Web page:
Dow Center for Multicultural and Community Studies

Established in 1972, the Minorities Resource/Research Center was one of the first centers of its kind in an academic library. Although the name has changed over the years, it has always been dedicated to resources and instruction related to the intersections of culture, race and ethnicity.

In 2001, representatives from Dow Chemical, K-State and the community dedicated the Dow Chemical Multicultural Resource Center, supported by a generous endowment from Dow Chemical. In 2012, the center was renamed the Dow Center for Multicultural and Community Studies.

The endowment supports campus and community diversity programming, multicultural collections and instructional and outreach services. The Dow Center is now located on the 2nd floor of Hale Library.


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The endowment supports cultural programming on campus and in the community that is compatible with the Center’s mission. K-State affiliated organizations and groups that sponsor cultural and educational events may be eligible for funds. Funds are not available to individuals. Funding decisions are based on fund availability and are at the discretion of the Libraries.

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Our mission and vision


To provide a space for students, faculty, staff and the community to explore human diversity, the changing landscape of American demographics and the impact of globalization.


The Dow Center for Multicultural and Community Studies hopes to be a relevant and useful service to advance a deep and meaningful understanding of multiculturalism and diversity in order to create mutual awareness, respect and open a pathway for dialog.

Perspectives event series

The Perspectives series offers K-Staters an opportunity to share information and engage in civil discourse. Members of the K-State community are invited to present on the theme and facilitate a conversation in the Dow Center in Hale Library.

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Learn more about Perspectives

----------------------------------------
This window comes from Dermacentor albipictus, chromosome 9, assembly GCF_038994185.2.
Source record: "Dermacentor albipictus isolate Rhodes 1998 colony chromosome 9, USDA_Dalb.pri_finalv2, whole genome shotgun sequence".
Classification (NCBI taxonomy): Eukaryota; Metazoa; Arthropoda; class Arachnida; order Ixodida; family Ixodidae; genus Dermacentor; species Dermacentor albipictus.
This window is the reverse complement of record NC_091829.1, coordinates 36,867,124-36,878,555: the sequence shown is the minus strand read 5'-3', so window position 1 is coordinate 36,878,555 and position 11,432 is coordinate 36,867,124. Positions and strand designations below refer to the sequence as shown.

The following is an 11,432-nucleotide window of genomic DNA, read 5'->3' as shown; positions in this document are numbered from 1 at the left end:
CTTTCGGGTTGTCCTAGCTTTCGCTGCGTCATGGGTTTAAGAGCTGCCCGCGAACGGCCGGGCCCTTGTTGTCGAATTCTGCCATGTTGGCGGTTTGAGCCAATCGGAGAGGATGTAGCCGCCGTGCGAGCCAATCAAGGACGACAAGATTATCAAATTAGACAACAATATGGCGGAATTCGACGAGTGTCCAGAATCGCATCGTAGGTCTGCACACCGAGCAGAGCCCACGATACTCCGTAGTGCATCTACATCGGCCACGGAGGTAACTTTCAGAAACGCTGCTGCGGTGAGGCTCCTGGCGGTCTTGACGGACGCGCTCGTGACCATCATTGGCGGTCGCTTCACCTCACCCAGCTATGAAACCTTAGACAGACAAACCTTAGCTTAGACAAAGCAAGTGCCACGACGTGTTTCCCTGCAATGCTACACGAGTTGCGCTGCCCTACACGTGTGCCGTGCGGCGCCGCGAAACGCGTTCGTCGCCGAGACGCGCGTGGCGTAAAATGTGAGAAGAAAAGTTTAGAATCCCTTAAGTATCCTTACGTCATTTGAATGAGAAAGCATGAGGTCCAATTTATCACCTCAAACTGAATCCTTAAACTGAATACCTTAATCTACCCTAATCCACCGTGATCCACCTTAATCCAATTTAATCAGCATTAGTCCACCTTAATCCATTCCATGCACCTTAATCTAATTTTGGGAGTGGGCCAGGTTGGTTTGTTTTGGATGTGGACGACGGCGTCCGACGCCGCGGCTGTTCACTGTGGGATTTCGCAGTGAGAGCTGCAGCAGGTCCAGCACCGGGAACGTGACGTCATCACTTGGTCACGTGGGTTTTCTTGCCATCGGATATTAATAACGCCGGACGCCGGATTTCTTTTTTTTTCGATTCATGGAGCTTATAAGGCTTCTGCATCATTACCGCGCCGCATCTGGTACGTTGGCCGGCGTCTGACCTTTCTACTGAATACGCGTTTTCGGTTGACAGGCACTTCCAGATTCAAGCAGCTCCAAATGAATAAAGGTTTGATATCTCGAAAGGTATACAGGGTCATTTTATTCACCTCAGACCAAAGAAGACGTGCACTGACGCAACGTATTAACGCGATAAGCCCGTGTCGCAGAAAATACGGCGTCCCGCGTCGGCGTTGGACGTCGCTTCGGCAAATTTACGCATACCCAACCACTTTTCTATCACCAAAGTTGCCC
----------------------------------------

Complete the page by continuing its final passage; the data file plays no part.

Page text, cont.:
The We Are the Dream mural

The original We Are the Dream mural was painted during a period from October 1978 - October 1980 by various multicultural student groups on the wall of the Minorities Resource/Research Center.

The original mural is still in tact and visible on the 4th floor of Hale Library. After a fire in 2018 threatened to destroy the mural, conservationists were able to restore the mural and return it to its original location.

The idea of a mural resulted from a discussion by Anthony Seals, Black Student Union; Teresa Guillen, Movimiento Estudiantil de Chicanos de Aztlan (MEChA, a Hispanic student group); Frank Kekahbah, Native American Indian Student Body; and Antonia Pigno, Director of the Center in the spring of 1978. Student groups and individuals contributing to the original mural include artists: Travis Mosley, Willie McDonald, and Harold Carter; with help from: Teresa Guillen, Tom Pratt, Lee Willis, Edgar Beck, Paula Carter, and Rita Schwermann; a mural committee of: Anthony Seals, Isaac Turner, Frank Kekahbah, Jeannie Sandoval, Teresa Guillen, Hector Medina, and Rita Schwermann; and donors: Harold Carter, Ernest Carter, Richard Rohrer, Hector Medina, Black Student Union, MEChA, Cook Paint, Antonia Pigno, Dr. James Boyer and Cherri Tippet.

The 2 Americas mural

The 2 Americas mural was installed on the ceiling of the Dow Center in March 2022. The mural is a collection of work from photographers Luke Townsend and 400 North Creative-Doug Barrett which amplifies the Manhattan area voices and those enrolled at Kansas State University during the protests of civil unrest in 2020.

The mural is a modern-day response to the We Are the Dream mural. The 2 Americas mural acts as a large visual catalyst to further the Dow Center’s vision to advance a deep and meaningful understanding of multiculturalism and diversity in order to create mutual awareness, respect and pathways for dialogue.

Through visual and experiential understanding, the mural touches on four pillars: the Black experience, community, unity and ally ship. Inspired by the unique storytelling of Michelangelo’s Sistine Chapel, 2 Americas embodies a visual construct centered around the four corner pillars and expanding inward to tell each story.

The mural was generously funded by Linda A. Duke, K-State Innovation Partners and Mary Vanier.